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Maine School District Receives $69,000 EPA Grant for Clean School Buses; Northeast Diesel Collaborative announces $1.4 million for new Clean Diesel Projects

Release Date: 03/08/2006
Contact Information: David Deegan, (617) 918-1017

(Boston, Mass. – Mar. 8, 2006) – EPA’s New England regional office is awarding a grant of $69,000 to install pollution control equipment on approximately 50 school buses operating in twelve towns in southern and central Maine.

In a related action, to advance the goals of the Northeast Diesel Collaborative, EPA will be awarding nearly $1.4 million in new funds for clean diesel projects in the eight Northeast states this coming year. The Northeast Diesel Collaborative is a partnership of public and private organizations working in Northeastern states to improve air quality by taking action to reduce diesel pollution.

The $69,000 Maine grant is one of seven “Clean School Bus USA” grants to the Northeast states this year, totaling $1.2 million. Grant recipients are contributing an additional $2.1 million in matching funds and in-kind services. Last year, Congress appropriated $7.5 million for EPA’s Clean School Bus USA Program, which was launched in 2003 to help reduce children’s exposure to diesel exhaust. Since its inception, the program has funded 74 clean school bus projects nationally.

“Fleet by fleet, we are eliminating the black puff of diesel smoke that Maine’s children are exposed to,” said Robert W. Varney, regional administrator of EPA’s New England office. “By cleaning up school buses, we are making a safe and reliable service even better for our children’s health.”

Diesel exhaust particles can penetrate deep into the lungs and pose serious health risks, including aggravating the symptoms of asthma and other respiratory problems in healthy individuals. New England has some of the highest asthma rates in the nation, and diesel engines are significant contributors to air pollution, especially in urban areas. Children are more susceptible to air pollution than healthy adults because their respiratory systems are still developing and they have a faster breathing rate. In Maine, lifetime asthma rates in children are estimated to be 13.2 percent.

“The DEP’s goal is for all Maine school children to have a healthier school bus ride,” stated acting Deputy Commissioner Deborah Garrett of the Maine Department of Environmental Protection. “To date the DEP has retrofitted over four hundred school buses with pollution control equipment.”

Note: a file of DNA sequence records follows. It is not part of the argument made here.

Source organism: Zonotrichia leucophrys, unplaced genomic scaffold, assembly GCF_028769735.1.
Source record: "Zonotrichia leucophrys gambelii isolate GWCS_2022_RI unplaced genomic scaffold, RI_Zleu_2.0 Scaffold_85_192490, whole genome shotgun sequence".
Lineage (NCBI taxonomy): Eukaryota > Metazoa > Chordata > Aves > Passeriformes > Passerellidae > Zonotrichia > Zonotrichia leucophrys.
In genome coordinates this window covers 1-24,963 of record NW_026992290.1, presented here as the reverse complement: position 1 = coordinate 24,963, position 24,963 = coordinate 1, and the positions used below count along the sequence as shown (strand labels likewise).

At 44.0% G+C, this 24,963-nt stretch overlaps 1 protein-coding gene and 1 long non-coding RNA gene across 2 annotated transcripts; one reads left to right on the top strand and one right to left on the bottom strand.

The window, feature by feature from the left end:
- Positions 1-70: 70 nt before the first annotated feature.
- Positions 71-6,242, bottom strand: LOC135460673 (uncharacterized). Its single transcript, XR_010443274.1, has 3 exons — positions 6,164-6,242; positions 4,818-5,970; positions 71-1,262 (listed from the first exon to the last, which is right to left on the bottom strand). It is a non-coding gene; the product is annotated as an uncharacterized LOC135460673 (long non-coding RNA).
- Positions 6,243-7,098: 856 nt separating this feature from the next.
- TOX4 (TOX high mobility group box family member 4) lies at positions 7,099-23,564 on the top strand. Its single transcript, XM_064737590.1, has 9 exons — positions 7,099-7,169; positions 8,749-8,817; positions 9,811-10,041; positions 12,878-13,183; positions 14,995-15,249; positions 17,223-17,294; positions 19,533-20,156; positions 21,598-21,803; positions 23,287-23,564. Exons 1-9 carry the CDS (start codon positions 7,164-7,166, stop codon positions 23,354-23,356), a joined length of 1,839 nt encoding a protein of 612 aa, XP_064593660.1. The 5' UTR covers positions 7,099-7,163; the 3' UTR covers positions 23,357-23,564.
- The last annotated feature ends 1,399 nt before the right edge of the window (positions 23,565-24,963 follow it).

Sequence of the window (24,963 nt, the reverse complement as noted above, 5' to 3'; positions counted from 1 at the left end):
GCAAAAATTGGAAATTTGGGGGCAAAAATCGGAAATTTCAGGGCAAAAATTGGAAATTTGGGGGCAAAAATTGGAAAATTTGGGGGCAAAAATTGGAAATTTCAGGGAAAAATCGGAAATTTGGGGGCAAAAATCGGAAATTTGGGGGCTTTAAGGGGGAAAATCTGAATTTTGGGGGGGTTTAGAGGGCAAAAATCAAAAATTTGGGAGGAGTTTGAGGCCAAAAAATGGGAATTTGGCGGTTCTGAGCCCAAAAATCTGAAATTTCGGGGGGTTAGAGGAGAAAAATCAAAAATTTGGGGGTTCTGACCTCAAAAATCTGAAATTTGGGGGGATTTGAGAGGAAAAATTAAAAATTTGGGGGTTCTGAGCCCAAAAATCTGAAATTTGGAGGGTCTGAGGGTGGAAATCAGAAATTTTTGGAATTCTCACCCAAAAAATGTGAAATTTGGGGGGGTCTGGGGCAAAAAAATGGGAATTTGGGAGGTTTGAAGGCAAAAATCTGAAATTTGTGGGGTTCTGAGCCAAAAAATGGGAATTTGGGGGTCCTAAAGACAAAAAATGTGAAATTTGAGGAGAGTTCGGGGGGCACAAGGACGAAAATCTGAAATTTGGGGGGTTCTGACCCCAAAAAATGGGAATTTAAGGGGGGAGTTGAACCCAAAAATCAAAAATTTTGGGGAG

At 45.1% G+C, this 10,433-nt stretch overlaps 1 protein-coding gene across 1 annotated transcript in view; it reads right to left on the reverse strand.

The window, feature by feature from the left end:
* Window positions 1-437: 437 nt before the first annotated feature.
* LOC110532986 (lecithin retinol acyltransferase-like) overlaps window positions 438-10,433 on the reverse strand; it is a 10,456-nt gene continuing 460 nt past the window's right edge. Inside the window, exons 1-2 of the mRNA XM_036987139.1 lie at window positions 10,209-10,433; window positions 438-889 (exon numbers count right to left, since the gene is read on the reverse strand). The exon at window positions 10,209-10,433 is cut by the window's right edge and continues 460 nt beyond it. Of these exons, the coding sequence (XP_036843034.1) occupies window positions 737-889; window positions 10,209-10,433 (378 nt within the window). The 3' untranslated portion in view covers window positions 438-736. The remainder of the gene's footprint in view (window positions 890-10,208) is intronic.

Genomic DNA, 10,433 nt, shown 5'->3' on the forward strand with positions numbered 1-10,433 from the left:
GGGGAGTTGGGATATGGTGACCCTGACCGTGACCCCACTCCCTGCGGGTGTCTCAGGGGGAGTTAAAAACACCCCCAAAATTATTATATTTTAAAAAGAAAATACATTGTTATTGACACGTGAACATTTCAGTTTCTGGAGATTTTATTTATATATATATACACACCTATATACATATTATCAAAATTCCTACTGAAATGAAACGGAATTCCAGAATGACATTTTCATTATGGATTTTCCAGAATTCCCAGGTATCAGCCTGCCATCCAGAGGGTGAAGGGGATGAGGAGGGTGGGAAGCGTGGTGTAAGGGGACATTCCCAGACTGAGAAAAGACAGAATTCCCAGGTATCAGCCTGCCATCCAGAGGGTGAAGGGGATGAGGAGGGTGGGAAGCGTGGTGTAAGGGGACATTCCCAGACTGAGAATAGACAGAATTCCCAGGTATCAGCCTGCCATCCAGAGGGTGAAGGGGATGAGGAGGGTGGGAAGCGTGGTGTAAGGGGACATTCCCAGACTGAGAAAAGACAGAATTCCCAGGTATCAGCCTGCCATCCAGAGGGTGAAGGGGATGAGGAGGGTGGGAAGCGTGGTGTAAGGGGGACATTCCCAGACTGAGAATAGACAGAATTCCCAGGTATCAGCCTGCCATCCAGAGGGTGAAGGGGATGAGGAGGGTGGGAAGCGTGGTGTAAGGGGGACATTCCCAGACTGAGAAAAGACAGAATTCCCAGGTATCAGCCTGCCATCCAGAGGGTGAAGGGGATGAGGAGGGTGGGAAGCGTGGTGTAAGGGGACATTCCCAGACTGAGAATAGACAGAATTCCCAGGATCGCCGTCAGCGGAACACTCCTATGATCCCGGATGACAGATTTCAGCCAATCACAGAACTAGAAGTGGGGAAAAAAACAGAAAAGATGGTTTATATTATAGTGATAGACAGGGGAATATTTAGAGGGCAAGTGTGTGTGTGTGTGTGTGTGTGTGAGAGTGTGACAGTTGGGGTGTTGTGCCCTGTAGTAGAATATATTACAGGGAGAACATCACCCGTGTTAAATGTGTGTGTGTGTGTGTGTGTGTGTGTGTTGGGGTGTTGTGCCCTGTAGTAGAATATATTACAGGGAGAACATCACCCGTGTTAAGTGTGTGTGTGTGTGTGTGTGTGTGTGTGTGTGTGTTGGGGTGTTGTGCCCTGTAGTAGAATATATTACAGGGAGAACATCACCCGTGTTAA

The Maine School Administrative District #57 will equip approximately 50 buses with diesel oxidation catalysts and crankcase filters, reducing emissions from each bus between 20 - 30 percent. In addition, the district will contribute to the grant by purchasing 4 new school buses for the district. The retrofitted buses will operate in Waterboro, Alfred, Limerick, Lyman, Newfield, Shapleigh, Eliot, South Berwick, China, Vassalboro, Winslow, and Whitefield.

"MSAD 57 buses cover 5,000 miles a day to deliver 3,600 students safely to school," said Lynda Green, Superintendent of MSAD 57. "This effort to provide cleaner air benefits our children, and generations to come."

”Maine has the highest rate of childhood asthma in the country,” said Laurie Stillman, Executive Director of the New England Asthma Regional Council. “The good news is that Maine is ahead of the pack cleaning up its school buses. They are a model for New England.”

Maine has already taken a number of steps to reduce pollution from its school buses and near schools, including a robust statewide anti-idling initiative to reduce student exposure to diesel exhaust from school buses. In addition, the Maine DEP has worked with school districts statewide to distribute and post “Clean Air Zone” signs in school yards to remind all motorists to turn off their engines. EPA’s latest funding builds on a 2003 grant to Maine’s Dept. of Environmental Protection, resulting in the retrofit of more than 400 buses at 28 school districts statewide.

School buses provide a vital service, safely transporting 1.7 million children in New England to and from school every day. Cleaner school buses help not only the children who ride them, but also their bus drivers, teachers, families, and communities, who all benefit from cleaner air and reduced exposure to diesel exhaust.

EPA is also announcing $1.4 million in grants to be awarded as a part of a growing partnership known as the Northeast Diesel Collaborative, which combines the expertise of public and private partners in a coordinated regional initiative to significantly reduce diesel emissions and improve public health in the eight northeastern states. EPA will be issuing a request for proposals from state and local governments, environmental organizations, and others interested in establishing innovative projects to reduce diesel emissions in their communities. Projects can involve cleaner fuels, idle reduction, and retrofit technology for a range of diesel engines, including school buses.

“The state and private partners in the Northeast Diesel Collaborative are grateful for EPA’s leadership and for the generous funding to launch the initiative,” said Debbi Edelstein, manager of the Northeast Diesel Collaborative. “With a concerted public-private effort, we can clean up pollution from the older fleet of diesel-powered vehicles.”

More information on clean school buses: http://www.epa.gov/ne/eco/diesel/school_buses.html

More information on the Northeast Diesel Collaborative: http://www.northeastdiesel.org

Photos from press event: http://www.epa.gov/region01/eventphotos.html#schoolbuses

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